Newspaper article International Herald Tribune

Perfecting Digital Squiggles, Using New Tricks from a Stylus

Newspaper article International Herald Tribune

Perfecting Digital Squiggles, Using New Tricks from a Stylus

Article excerpt

Popular programs for writing notes on tablets include Noteshelf and Papyrus Natural Note Taking.

Years before Steven P. Jobs introduced the iPad to the world, tablet computers made regular appearances in science fiction shows. Fans of "Star Trek" will remember ensigns tapping on digital tablets or asking an officer to scribble a signature on one. Lots of those fictional machines had one thing in common: they worked with some sort of stylus and were digital equivalents of a traditional notepad.

Many of the most popular tablets now are finger-friendly, of course. But for a host of note-taking apps, the devices, like their fictional cousins, work best when paired with a stylus.

My favorite of these stylus-friendly options is Noteshelf, a $6 iPad app by Ramki. Its main interface is an empty page ready for you to write on, with controls in an icon bar at the top of the screen. You can choose from many predefined types of digital paper, including plain and ruled pages, and even one designed for musical notation.

Noteshelf supports digital styluses that connect to the app and relay information, like how hard you are pressing on the screen, to produce light or heavy lines. But the app also works well with a basic stylus, and you can get similar results with some easy tricks - - move the stylus faster to get a thinner line, for example.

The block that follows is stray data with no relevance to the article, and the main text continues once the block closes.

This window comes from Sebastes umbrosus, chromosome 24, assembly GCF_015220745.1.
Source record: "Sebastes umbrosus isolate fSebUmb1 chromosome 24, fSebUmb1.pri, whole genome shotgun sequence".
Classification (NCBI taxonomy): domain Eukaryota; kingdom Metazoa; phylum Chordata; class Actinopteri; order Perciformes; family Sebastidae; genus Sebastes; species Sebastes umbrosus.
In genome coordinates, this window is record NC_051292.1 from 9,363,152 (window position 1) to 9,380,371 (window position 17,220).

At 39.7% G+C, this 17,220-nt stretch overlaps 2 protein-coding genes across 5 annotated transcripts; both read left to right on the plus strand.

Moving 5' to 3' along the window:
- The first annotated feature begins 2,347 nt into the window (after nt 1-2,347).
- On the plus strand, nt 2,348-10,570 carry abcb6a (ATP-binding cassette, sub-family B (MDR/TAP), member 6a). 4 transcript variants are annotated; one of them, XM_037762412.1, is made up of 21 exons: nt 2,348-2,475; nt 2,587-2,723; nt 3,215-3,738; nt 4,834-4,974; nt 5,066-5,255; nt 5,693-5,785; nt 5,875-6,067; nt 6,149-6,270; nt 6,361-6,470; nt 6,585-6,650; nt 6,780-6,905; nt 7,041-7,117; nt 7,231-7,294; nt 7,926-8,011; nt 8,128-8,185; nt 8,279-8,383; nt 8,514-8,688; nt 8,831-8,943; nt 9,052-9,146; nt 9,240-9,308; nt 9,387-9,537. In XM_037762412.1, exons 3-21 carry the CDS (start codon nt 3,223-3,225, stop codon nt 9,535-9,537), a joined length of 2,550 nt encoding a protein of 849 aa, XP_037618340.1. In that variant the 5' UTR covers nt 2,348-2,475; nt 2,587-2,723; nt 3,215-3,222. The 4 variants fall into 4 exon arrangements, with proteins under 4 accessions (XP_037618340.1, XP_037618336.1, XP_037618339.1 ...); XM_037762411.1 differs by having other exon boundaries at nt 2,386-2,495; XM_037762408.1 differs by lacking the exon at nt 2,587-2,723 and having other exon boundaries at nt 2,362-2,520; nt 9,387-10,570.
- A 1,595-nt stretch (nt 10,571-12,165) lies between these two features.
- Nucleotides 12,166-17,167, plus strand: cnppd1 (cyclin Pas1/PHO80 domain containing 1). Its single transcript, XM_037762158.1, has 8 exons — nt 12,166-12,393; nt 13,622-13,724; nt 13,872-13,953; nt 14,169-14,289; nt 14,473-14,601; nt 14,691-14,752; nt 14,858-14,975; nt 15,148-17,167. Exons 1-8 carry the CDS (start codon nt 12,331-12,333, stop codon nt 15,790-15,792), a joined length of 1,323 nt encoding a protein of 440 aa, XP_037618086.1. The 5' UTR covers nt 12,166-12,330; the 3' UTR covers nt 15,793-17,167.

Hand-writing notes feels a lot like writing with a pen and paper. A highlighter pen and eraser options are also slick, and there is a great system for selecting lines, drawings or text so you can adjust them later. There is even an emoticon option -- a feature students may appreciate to cheer up boring class notes.

You can add photos to your note pages, using intuitive multitouch gestures to move and resize images. But switching from a stylus to finger controls is a little jarring.

Noteshelf is good at ignoring the touch of your wrist if you accidentally lean your hand on the touch screen while writing. Your finished notes can be shared as images over e-mail, Twitter or Facebook, or sent as PDF files.

On Android, a rough equivalent is Papyrus Natural Note Taking, which is free. …

Search by... Author
Show... All Results Primary Sources Peer-reviewed

Oops!

An unknown error has occurred. Please click the button below to reload the page. If the problem persists, please try again in a little while.